Canada is built on the foundation of liberty. The role of the State is limited to preserving an orderly society and punishing wrongdoers (including actual child abusers), so that the other institutions of society can go about their respective tasks and flourish. The institution of the family has its own governance that is independent of the State and accountable directly to God. A State that becomes father or mother or attempts to usurp their role is a State that views itself as god. Those who balk at mixing religion and politics would have every reason to fear this Statist religion. Even a secular and pluralist Canada should tremble at the prospect of such an Orwellian authority.


Parliament must uphold section 43 in Canada’s Criminal Code, allowing for conditional physical discipline for those parents who choose it as an appropriate form of correction for their child. Parliament must also respect the jurisdiction of the other institutions that govern in society, especially the jurisdiction of families.


Respectfully submitted,

The Association for Reformed Political Action (ARPA) Canada

We welcome your feedback, concerns, and requests for research. Email [email protected] or call 1-866-691-2772.



[1]Gairdner, William D, The War Against the Family: A Parent Speaks Out on the Political, Economic, and Social Policies That Threaten Us All. Toronto: Stoddart Publishing Co. 1992, p 4.

[2] Barnett, Larua, “The “Spanking” Law: Section 43 of the Criminal Code,” Parliament of Canada, online: <>.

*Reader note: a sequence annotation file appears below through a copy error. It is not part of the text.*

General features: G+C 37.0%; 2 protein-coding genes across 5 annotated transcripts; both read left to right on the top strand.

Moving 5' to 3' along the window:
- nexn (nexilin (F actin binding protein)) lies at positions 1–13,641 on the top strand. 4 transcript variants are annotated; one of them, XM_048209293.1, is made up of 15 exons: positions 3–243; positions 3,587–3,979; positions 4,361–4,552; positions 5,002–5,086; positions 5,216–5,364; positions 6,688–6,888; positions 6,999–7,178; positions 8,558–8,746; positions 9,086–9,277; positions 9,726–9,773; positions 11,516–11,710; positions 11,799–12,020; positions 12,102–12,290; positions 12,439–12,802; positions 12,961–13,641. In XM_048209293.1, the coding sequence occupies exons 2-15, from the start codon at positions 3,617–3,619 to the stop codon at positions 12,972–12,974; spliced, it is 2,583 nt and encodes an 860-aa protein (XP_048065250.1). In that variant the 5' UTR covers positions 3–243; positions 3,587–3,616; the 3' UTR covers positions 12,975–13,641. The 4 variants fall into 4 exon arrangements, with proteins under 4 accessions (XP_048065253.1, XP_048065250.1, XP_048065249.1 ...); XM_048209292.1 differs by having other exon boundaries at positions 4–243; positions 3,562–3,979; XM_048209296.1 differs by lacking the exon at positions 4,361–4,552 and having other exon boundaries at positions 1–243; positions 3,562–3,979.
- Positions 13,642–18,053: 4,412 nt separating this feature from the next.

[3] Fletcher, John, “Positive parenting, not physical punishment,” Canadian Medical Association Journal, (4 September 2012) Volume 184 No. 12. Online: <>.

[4] Mrozek, Andrea, and Dave Quist, “Spanking is Not Child Abuse,” Ottawa Citizen, (25 June 2007) Online:

[5] CBC News, “Spanking may be linked to later mental disorders,” July 2, 2012 Online: <>.

[6] Afifi, Tracy, Natalie P Mota, Patricia Dasiewicz, Harriet L MacMillan, and Jitender Sareen “Physical Punishment and Mental Disorders: Results From a Nationally Representative US Sample,” Pediatrics, (2 July 2012). Available at

[7]Larzalere, Robert E and Brett R Kuhn, “Comparing Child Outcomes of Physical Punishment and Alternative Disciplinary Tactics: A Meta-Analysis.” Clinical Child and Family Psychology Review, Volume 8, No. 1, (March 2005) at p. 26.

[8]Larzalere, “Comparing Child Outcomes of Physical Punishment and Alternative Disciplinary Tactics: A Meta-Analysis.” at p. 27.

[9] Collins, Simon. “Smacking study hits at claims of harm,” New Zealand Herald, October 7, 2006. Online: <>.

[10] Millichamp, Jane, Judy Martin, John Langley, “On the receiving end: young adults describe their parents’ use of physical punishment and other disciplinary measures during childhood,” Journal of the New Zealand Medical Association, Vol 119 No 1228 (27 January 2006) Online: <>.

[11]Larzalere, Robert E, “Sweden’s Smacking Ban: More Harm Than Good,” Families First, 2004.  Online: <>.

[12] The Local, “Swedish parents jailed for ‘spanking’ kids,” November 27, 2010, Online: <>.

[13] United Press International, “New Zealanders reject spanking ban” August 21, 2009. Online: <>.

[14] Hervieux-Payette, Céline. “Debates of the Senate,” Third Session, 40th Parliament, Volume 147, Issue 37, (10 June 2010) online: < /403/Debates/037db_2010-06-10-e.htm?Language=e&Parl=40&Ses=3#65>.